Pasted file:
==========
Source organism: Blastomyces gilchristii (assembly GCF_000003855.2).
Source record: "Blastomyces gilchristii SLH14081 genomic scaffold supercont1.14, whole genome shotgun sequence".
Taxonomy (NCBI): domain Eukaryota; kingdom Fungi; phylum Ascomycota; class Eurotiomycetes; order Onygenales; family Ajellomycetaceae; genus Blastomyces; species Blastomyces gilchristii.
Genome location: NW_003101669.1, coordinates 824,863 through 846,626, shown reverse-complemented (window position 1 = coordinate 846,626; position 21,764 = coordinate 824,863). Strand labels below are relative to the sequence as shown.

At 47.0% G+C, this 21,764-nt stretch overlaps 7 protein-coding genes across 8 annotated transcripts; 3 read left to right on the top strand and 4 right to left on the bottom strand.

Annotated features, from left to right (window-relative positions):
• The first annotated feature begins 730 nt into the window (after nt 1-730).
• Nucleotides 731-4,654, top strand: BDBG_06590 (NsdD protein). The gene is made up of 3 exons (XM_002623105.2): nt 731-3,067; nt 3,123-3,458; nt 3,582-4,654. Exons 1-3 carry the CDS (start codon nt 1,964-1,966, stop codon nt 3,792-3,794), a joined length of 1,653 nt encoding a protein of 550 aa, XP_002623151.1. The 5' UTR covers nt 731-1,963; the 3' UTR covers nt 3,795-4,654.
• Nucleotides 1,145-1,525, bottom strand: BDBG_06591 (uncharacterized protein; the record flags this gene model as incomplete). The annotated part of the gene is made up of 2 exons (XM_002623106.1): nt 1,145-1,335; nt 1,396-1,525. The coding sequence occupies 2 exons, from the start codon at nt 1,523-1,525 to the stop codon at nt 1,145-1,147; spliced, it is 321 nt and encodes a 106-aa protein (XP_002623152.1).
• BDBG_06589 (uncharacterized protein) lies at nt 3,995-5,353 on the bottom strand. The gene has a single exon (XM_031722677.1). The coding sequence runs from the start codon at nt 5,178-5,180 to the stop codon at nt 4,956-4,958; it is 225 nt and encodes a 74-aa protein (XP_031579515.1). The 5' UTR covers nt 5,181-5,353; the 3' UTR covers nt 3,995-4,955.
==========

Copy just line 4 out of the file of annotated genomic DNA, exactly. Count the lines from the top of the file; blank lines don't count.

Genome location: NW_003101669.1, coordinates 824,863 through 846,626, shown reverse-complemented (window position 1 = coordinate 846,626; position 21,764 = coordinate 824,863). Strand labels below are relative to the sequence as shown.